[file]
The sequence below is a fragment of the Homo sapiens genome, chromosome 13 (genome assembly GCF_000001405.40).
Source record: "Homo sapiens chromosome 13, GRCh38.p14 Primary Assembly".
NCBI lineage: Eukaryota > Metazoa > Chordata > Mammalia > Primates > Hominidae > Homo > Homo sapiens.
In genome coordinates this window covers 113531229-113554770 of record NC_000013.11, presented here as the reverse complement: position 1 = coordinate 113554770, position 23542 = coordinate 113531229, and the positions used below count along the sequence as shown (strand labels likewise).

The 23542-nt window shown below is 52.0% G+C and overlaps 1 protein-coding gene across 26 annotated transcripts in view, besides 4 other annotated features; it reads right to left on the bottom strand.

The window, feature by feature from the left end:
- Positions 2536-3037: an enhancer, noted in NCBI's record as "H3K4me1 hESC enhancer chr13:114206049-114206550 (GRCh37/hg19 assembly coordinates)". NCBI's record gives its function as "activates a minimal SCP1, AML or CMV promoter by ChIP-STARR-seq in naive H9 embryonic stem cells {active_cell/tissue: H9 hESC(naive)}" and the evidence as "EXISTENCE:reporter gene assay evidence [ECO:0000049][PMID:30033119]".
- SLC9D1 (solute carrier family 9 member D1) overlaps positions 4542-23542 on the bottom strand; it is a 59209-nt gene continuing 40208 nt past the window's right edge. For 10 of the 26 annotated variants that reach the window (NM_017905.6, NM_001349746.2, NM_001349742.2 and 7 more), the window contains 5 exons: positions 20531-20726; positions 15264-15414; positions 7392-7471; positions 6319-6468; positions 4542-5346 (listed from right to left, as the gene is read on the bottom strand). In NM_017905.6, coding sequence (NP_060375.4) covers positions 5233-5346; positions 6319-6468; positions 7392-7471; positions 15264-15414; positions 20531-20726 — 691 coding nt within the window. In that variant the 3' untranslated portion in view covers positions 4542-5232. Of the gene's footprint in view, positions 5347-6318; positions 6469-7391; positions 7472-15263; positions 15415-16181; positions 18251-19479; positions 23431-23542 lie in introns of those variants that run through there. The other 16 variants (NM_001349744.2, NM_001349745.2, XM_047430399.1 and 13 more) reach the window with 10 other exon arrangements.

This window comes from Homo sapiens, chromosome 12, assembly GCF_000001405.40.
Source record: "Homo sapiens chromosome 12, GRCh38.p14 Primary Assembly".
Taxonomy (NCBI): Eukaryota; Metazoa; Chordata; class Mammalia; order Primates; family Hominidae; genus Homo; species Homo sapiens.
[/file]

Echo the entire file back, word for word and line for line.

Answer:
The sequence below is a fragment of the Homo sapiens genome, chromosome 13 (genome assembly GCF_000001405.40).
Source record: "Homo sapiens chromosome 13, GRCh38.p14 Primary Assembly".
NCBI lineage: Eukaryota > Metazoa > Chordata > Mammalia > Primates > Hominidae > Homo > Homo sapiens.
In genome coordinates this window covers 113531229-113554770 of record NC_000013.11, presented here as the reverse complement: position 1 = coordinate 113554770, position 23542 = coordinate 113531229, and the positions used below count along the sequence as shown (strand labels likewise).

The 23542-nt window shown below is 52.0% G+C and overlaps 1 protein-coding gene across 26 annotated transcripts in view, besides 4 other annotated features; it reads right to left on the bottom strand.

The window, feature by feature from the left end:
- Positions 2536-3037: an enhancer, noted in NCBI's record as "H3K4me1 hESC enhancer chr13:114206049-114206550 (GRCh37/hg19 assembly coordinates)". NCBI's record gives its function as "activates a minimal SCP1, AML or CMV promoter by ChIP-STARR-seq in naive H9 embryonic stem cells {active_cell/tissue: H9 hESC(naive)}" and the evidence as "EXISTENCE:reporter gene assay evidence [ECO:0000049][PMID:30033119]".
- SLC9D1 (solute carrier family 9 member D1) overlaps positions 4542-23542 on the bottom strand; it is a 59209-nt gene continuing 40208 nt past the window's right edge. For 10 of the 26 annotated variants that reach the window (NM_017905.6, NM_001349746.2, NM_001349742.2 and 7 more), the window contains 5 exons: positions 20531-20726; positions 15264-15414; positions 7392-7471; positions 6319-6468; positions 4542-5346 (listed from right to left, as the gene is read on the bottom strand). In NM_017905.6, coding sequence (NP_060375.4) covers positions 5233-5346; positions 6319-6468; positions 7392-7471; positions 15264-15414; positions 20531-20726 — 691 coding nt within the window. In that variant the 3' untranslated portion in view covers positions 4542-5232. Of the gene's footprint in view, positions 5347-6318; positions 6469-7391; positions 7472-15263; positions 15415-16181; positions 18251-19479; positions 23431-23542 lie in introns of those variants that run through there. The other 16 variants (NM_001349744.2, NM_001349745.2, XM_047430399.1 and 13 more) reach the window with 10 other exon arrangements.

This window comes from Homo sapiens, chromosome 12, assembly GCF_000001405.40.
Source record: "Homo sapiens chromosome 12, GRCh38.p14 Primary Assembly".
Taxonomy (NCBI): Eukaryota; Metazoa; Chordata; class Mammalia; order Primates; family Hominidae; genus Homo; species Homo sapiens.